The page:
India has much to gain by taking up Pakistan’s specific proposals on Kashmir and demanding commitments for them to ease tensions between the two nuclear powers in the disputed region, says Shivam Vij.
In his speech at the United Nations General Assembly yesterday, Pakistan's Prime Minister Nawaz Sharif made a direct proposal to India to normalize relations. India immediately and summarily rejected his overture, blaming Pakistan for terrorism and taking strong exception of his description of Indian-administered Kashmir as a foreign occupied territory.
In the never-ending saga of India-Pakistan relations, it is usually Pakistan that looks like the party that does not want peace. It is Pakistan that gets blamed for terrorist attacks in India, heightened military confrontation on the disputed Kahsmir border, or militant incursions. Now, with New Delhi not responding even to very specific Pakistani proposals for reducing tensions, India risks being seen as the party that is shunning dialogue and peace.
The Pakistani prime minister proposed putting into a signed document the 2003 ceasefire agreement. Back then, India and Pakistan did not sign that agreement due to diplomatic differences over phraseology. Nevertheless, the 2003 agreement did result in substantially reducing tensions on the disputed Kashmir border, at least until 2013. Over ten years, a lot of military and civilian lives and property were saved. Signing such an agreement can only be in India's interest.
India instead blamed Pakistan for ceasefire violations. It is true that Pakistan's ceasefire violations in Jammu and Kashmir are often aimed at helping militant incursions, but it is not as if India doesn't respond to them.
An objective outsider can never tell what the two armies - standing eye to eye on a volatile disputed border - are up to. That is why the monitoring mechanism of the United Nations Military Observers Group in India and Pakistan, better known as UNMOGIP, can only be to India's advantage. While Pakistan wants an enhanced role for UNMOGIP, India would rather have UNMOGIP's international observes pack up and go home.
India says that Kashmir and other disputes are strictly between India and Pakistan, and that the two countries signed an agreement in 1972 that there would be no third party.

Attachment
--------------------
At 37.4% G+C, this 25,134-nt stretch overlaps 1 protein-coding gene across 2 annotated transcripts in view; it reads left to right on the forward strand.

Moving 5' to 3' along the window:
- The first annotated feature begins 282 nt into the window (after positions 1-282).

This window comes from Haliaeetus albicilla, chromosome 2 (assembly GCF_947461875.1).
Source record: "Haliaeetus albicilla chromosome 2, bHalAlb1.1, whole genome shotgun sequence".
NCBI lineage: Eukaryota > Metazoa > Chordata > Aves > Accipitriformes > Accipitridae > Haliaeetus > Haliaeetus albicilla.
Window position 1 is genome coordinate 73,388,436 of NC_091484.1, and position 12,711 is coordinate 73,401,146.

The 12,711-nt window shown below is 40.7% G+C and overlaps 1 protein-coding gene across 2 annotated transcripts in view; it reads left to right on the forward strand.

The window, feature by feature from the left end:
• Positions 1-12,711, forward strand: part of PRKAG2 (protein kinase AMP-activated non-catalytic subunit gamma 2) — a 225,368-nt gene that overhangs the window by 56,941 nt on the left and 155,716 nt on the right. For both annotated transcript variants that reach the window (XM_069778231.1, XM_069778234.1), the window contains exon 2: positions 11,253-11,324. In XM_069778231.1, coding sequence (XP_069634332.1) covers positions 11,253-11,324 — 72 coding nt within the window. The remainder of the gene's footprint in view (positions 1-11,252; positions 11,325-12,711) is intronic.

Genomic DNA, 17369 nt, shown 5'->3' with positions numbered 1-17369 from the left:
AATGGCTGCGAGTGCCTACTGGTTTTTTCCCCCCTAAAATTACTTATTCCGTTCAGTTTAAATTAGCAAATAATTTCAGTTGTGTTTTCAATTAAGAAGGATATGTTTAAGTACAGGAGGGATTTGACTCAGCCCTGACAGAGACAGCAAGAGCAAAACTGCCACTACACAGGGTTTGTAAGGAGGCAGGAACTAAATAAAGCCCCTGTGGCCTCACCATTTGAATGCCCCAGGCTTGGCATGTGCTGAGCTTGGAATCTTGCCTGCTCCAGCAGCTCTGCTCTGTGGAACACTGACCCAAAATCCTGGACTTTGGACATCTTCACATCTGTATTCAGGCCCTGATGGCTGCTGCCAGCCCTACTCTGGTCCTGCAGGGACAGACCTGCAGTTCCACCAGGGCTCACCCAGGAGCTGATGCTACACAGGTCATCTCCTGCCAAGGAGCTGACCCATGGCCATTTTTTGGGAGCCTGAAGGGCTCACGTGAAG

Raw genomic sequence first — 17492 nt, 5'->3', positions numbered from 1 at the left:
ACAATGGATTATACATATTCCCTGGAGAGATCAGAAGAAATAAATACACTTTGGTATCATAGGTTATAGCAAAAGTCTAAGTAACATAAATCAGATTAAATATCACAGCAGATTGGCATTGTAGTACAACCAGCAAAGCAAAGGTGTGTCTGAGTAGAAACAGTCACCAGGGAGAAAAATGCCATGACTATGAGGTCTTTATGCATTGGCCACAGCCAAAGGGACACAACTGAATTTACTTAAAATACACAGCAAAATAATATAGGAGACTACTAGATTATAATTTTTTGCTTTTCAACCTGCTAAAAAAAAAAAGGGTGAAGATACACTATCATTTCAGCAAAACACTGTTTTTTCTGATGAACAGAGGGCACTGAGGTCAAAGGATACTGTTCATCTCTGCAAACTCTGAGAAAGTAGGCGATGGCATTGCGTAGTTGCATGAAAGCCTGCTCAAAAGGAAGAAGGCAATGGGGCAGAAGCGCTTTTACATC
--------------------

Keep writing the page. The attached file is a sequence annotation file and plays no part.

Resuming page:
However, Nawaz Sharif did not seek the UN's intervention in mediation, or dispute resolution. Indeed, India is missing the departure from the strict Pakistani line that Kashmir needs a plebiscite under the UN Security Council resolutions. That is the usual Pakistani rhetoric meant to go nowhere.
But Nawaz Sharif this time tried to show meaningful intent by proposing that India and Pakistan reaffirm that they will not use, or even threaten to use, force against each other. India could take this up and demand commitments from Pakistan on terrorism, asking Islamabad to walk the talk and bring to justice the perpetrators of the terrorist attacks in Mumbai in 2008. India could also ask Pakistan to reciprocate India's commitment to not be the first to use nuclear weapons.
Nawaz Sharif proposed demilitarization of Kashmir, to which India has responded by saying that the real solution is “de-terrorizing Pakistan”. However, Pakistan did not demand demilitarization of only India-administered Kashmir. This would apply to both sides of the disputed border. India knows better than anyone that Pakistan's terrorist infrastructure is centered in Kashmir. India could demand linking demilitarization of Kashmir to Pakistan shutting down Kashmir terrorist groups such as Lashkar-e-Taiba.
It is bizarre that India is unwilling to seriously talk to Pakistan to achieve peace and stability in the region. Military action against a nuclear-armed Pakistan is not an option for India. Pretending that Kashmir is not a dispute is not viable. Pakistan is India's greatest foreign policy challenge and India's answer seems to be disengagement.
Talks announced in July went nowhere; they were announced clearly under international pressure. India and Pakistan both typically blamed each other for the failure of talks. India said it would not let Pakistan pay even lip-service to the Kashmir issue and won't let Pakistanis meet Kashmiri secessionists.
Now, with Pakistan making specific proposals to bring down tensions, it is looking difficult for India to make Pakistan look like the party that does not want peace. In this game of play-acting before the international community, India thinks it can isolate Pakistan. But, India might be punching above its weight because Pakistan's geographic location makes it important to the international community. To keep the Taliban in check in Afghanistan, the world needs Pakistan. Deepening Pakistan-China relations have also been a cause of concern for India.
Given these circumstances, it would be fruitful for India to accept Nawaz Sharif's overture, sit down for talks, show serious intent, and not put forward unreasonable and pointless demands. Should there be another Pakistan-backed terrorist attack in India, it will be Pakistan, and not India, that will look like the party in the wrong.
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